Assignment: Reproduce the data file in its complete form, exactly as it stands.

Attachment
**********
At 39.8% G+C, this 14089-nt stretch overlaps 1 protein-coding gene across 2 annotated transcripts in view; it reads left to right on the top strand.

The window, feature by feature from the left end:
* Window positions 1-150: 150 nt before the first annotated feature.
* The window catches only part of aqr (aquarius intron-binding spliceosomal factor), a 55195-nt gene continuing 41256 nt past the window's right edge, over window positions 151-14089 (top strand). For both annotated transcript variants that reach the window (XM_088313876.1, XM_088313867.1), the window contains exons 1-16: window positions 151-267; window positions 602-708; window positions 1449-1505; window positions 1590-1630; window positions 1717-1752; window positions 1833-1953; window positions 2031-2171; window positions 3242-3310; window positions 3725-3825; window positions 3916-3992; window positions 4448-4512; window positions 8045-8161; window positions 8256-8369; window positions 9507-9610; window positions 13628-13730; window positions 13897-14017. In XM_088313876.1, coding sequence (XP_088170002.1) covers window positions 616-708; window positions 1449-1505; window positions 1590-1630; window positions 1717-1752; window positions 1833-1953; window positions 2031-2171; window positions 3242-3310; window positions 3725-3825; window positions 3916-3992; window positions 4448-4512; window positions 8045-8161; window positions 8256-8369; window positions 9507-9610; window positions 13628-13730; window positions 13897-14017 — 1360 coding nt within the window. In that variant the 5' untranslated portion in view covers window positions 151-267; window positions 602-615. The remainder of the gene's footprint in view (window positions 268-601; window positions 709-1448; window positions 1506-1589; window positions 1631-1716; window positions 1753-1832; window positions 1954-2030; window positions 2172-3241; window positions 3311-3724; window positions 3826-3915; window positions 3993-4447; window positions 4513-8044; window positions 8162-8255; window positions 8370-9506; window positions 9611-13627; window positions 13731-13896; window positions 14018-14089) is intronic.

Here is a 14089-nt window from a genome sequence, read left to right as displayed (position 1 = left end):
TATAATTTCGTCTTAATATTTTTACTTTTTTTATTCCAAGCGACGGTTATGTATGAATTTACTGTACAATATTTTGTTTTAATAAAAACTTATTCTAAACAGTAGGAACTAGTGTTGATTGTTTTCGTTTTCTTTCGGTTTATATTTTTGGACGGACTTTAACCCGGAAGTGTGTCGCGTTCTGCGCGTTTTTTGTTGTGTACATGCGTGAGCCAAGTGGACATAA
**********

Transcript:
At 39.8% G+C, this 14089-nt stretch overlaps 1 protein-coding gene across 2 annotated transcripts in view; it reads left to right on the top strand.

The window, feature by feature from the left end:
* Window positions 1-150: 150 nt before the first annotated feature.
* The window catches only part of aqr (aquarius intron-binding spliceosomal factor), a 55195-nt gene continuing 41256 nt past the window's right edge, over window positions 151-14089 (top strand). For both annotated transcript variants that reach the window (XM_088313876.1, XM_088313867.1), the window contains exons 1-16: window positions 151-267; window positions 602-708; window positions 1449-1505; window positions 1590-1630; window positions 1717-1752; window positions 1833-1953; window positions 2031-2171; window positions 3242-3310; window positions 3725-3825; window positions 3916-3992; window positions 4448-4512; window positions 8045-8161; window positions 8256-8369; window positions 9507-9610; window positions 13628-13730; window positions 13897-14017. In XM_088313876.1, coding sequence (XP_088170002.1) covers window positions 616-708; window positions 1449-1505; window positions 1590-1630; window positions 1717-1752; window positions 1833-1953; window positions 2031-2171; window positions 3242-3310; window positions 3725-3825; window positions 3916-3992; window positions 4448-4512; window positions 8045-8161; window positions 8256-8369; window positions 9507-9610; window positions 13628-13730; window positions 13897-14017 — 1360 coding nt within the window. In that variant the 5' untranslated portion in view covers window positions 151-267; window positions 602-615. The remainder of the gene's footprint in view (window positions 268-601; window positions 709-1448; window positions 1506-1589; window positions 1631-1716; window positions 1753-1832; window positions 1954-2030; window positions 2172-3241; window positions 3311-3724; window positions 3826-3915; window positions 3993-4447; window positions 4513-8044; window positions 8162-8255; window positions 8370-9506; window positions 9611-13627; window positions 13731-13896; window positions 14018-14089) is intronic.

Here is a 14089-nt window from a genome sequence, read left to right as displayed (position 1 = left end):
TATAATTTCGTCTTAATATTTTTACTTTTTTTATTCCAAGCGACGGTTATGTATGAATTTACTGTACAATATTTTGTTTTAATAAAAACTTATTCTAAACAGTAGGAACTAGTGTTGATTGTTTTCGTTTTCTTTCGGTTTATATTTTTGGACGGACTTTAACCCGGAAGTGTGTCGCGTTCTGCGCGTTTTTTGTTGTGTACATGCGTGAGCCAAGTGGACATAA